When I got to Washington, I never had to advocate for myself. My doctor would sit down with me and answer questions and tell me the truth. She told me everything I needed to know and more. 

Do you have advice for anyone who’s nervous about standing up for themselves?

Just stand up for yourself. I don’t like confrontation, but at the end of the day, you’re the only one who knows 100% when something is off in your body. Doctors can go to all the school they want to, but they don’t know how you’re feeling. You have to tell them if something is up.

If you’re nervous to push, you can always send your concerns in an email or leave a message at the desk for them. Always get second, third, and fourth opinions. You know your body better than anyone else.

If any symptom lasts longer than two weeks, you need to go get checked. Do not be afraid to get checked. It literally could save your life. That could be the difference between you being here or not.

»MORE: How to be a self-advocate as a patient

Was there a talk about fertility?

Before I was diagnosed, my husband and I were planning on starting a family right after we got married. Unfortunately, with ovarian cancer, I couldn’t. Before I had my huge debulking surgery, I expressed to my doctor that we wanted to have kids. I asked what the chances were.

She said she could see how bad the cancer was when she got in there and maybe try to save an ovary, but there was a high chance of it spreading if we did that. I told her I just wanted to get rid of the cancer and both ovaries, but then asked if we could save eggs before we do the surgery.

We scheduled with a fertility specialist, and she said the chances of me being able to save eggs were very slim, but they would try. During the cancer debulking surgery, my doctor retrieved some eggs and gave them to her, but both ovaries were saturated with cancer, and all the eggs were covered.

I can’t have kids. It’s still a very hard subject, but now I can at least talk about it. It took me about two years to grieve the process. My counselor told me it was important that I grieve because it’s like I lost kids in a sense.

We can’t have kids in the way that a lot of people can. We looked into adoption, but with that, you have to be five years cancer-free. I totally get that, but it still sucks. We want to do an egg donor and surrogate first. We’re in the process of looking for an egg bank very soon. We’ll eventually have kids — just not the normal way. 

In the beginning, the surrogacy thing kind of bothered me because I thought, “Well, is this child even going to be mine?” After speaking with some people about it, I felt so much better. They said, “When you see that baby, you feel like that child is absolutely yours.” 

I get super emotional when it comes to this because as a woman, my job is to help create a life. That was just ripped from me. I had to come to terms with it, though, because it’s not something I can change. 

Talking to other people about their experiences really helped. My biggest advice is to seek help. Talk to somebody. When I started going to a counselor, I started feeling so much better.

You need to talk about it. I lost the ability to have a child, so I needed to grieve. For a long time, I felt like it was my fault, and I know it’s not now.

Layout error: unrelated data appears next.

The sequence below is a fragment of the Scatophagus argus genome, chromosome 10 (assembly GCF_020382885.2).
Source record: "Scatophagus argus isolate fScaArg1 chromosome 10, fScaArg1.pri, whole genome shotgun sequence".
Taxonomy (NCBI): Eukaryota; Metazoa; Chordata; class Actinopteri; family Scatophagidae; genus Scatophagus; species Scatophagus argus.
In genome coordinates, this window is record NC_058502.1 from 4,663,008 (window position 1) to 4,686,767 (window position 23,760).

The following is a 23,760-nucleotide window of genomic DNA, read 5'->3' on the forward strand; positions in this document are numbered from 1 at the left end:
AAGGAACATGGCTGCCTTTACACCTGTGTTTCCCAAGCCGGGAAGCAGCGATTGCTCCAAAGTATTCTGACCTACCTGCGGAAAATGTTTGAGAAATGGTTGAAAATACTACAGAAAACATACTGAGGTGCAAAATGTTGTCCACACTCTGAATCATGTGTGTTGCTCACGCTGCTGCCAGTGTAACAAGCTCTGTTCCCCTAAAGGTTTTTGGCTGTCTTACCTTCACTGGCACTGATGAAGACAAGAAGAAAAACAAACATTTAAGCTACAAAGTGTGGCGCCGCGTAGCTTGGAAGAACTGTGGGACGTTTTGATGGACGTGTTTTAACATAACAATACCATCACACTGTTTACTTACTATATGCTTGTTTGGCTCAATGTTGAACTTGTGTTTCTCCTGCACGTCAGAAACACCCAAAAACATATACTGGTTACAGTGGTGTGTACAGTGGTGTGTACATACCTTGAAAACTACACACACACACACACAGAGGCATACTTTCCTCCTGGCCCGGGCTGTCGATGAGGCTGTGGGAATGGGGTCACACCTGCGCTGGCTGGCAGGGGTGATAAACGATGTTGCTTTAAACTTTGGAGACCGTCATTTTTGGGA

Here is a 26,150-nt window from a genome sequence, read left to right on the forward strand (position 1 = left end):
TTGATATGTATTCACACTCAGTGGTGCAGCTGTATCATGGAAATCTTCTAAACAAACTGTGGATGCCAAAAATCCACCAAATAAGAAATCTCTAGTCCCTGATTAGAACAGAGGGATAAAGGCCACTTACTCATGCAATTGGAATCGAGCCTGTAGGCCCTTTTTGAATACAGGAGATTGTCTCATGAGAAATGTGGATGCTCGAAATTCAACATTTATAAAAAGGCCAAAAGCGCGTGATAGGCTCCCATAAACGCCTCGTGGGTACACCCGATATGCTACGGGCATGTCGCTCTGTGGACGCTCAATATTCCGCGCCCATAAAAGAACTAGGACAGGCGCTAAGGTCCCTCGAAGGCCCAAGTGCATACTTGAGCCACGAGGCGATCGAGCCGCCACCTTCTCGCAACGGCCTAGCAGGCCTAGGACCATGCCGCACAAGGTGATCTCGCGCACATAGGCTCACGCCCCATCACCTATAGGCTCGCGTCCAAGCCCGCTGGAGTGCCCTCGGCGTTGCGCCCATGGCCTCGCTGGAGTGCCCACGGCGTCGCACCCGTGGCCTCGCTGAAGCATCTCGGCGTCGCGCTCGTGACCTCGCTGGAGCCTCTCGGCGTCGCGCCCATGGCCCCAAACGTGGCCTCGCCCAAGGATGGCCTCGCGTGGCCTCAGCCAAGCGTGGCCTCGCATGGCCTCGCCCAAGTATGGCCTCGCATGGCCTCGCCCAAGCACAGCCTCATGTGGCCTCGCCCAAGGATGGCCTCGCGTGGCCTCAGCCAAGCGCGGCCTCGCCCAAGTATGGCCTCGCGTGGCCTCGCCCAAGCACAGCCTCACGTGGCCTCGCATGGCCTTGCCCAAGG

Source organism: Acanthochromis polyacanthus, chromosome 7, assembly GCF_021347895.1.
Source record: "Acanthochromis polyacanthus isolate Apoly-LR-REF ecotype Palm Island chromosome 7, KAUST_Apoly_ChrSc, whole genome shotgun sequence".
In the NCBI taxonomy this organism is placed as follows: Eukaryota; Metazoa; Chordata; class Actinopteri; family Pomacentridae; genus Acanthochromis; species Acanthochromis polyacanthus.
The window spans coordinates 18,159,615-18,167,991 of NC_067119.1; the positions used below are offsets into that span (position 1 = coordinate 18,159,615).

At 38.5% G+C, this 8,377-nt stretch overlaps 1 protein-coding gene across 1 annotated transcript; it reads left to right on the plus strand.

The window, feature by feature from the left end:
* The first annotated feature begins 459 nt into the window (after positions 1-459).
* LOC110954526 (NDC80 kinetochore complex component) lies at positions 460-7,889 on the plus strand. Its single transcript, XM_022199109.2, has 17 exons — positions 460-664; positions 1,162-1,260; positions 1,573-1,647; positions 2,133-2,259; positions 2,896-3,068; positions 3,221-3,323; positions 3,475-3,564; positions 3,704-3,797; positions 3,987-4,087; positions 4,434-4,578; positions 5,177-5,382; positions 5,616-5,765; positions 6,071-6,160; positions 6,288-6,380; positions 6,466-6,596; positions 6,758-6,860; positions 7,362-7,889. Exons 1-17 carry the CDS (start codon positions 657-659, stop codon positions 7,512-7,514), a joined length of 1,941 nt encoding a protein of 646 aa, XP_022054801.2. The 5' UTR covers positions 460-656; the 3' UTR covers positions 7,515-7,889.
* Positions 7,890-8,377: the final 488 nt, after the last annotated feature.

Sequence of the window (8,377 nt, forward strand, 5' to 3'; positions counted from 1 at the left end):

»MORE: Fertility preservation and cancer treatment

How did your cancer affect your relationship with your husband?

It was tough. We were apart for the first five or six months. He came down in March of 2017, right before my bag reversal. We had a ton of FaceTime dates and a ton of phone calls. At the same time, I think it made our relationship stronger.

I know I wanted my husband to be there for me and next to me. He wasn’t physically there, but he was always there for me. I would call him at all hours of the night, and he would let me talk or cry or do whatever I needed to do.

Once he got to Washington, that’s when our relationship got so much stronger. At one point, I was in a pull-up after the ileostomy bag reversal because I couldn’t hold my own fluids. I had a baby explosion like when kids have the diarrhea up their back. He had to help me clean myself.

Going through some of those crazy scenarios, like being so young and needing my husband to clean poop off my back, that brought us so much closer.

There were times it was so tough. Being apart and not seeing each other was really hard. We’re with each other pretty much 24/7 because we work together. He’s a real estate agent, and I help him with all that. I’m the photographer for all his listings.

We were together 24/7, so then not seeing each other except in a phone screen for six months was tough. It was our new normal for the moment, and we did the best we could with what we had.

»MORE: 3 Things To Remember If Your Spouse Is Diagnosed With Cancer

Do you have any advice for other couples going through cancer?

We talked a lot. We were very open and honest with each other. There were times I wouldn’t necessarily talk to him all that much for a week. There were times I just wasn’t able to get on the phone.

We would text, but sometimes I just couldn’t make it to the phone. He would say, “It sucks we haven’t talked all week. Did I do something wrong? What’s going on?”

He was very honest with me when he felt like I was pulling away. That’s when I’d tell him I had just been really tired or in a weird mood and didn’t feel like talking.

That’s when our communication got extremely strong. My advice is to be patient with each other. Don’t push each other away.

At times, I would push him away because I didn’t know what was going to happen to me.

I didn’t want him to not have me, so I would push him away to prepare him, but that did more harm. It caused more tension, and that’s one thing you don’t need when you’re going through cancer.

Just be there for each other. Be honest with each other. Realize that your life is going to change, and you have to be open to the changes and find your new normal.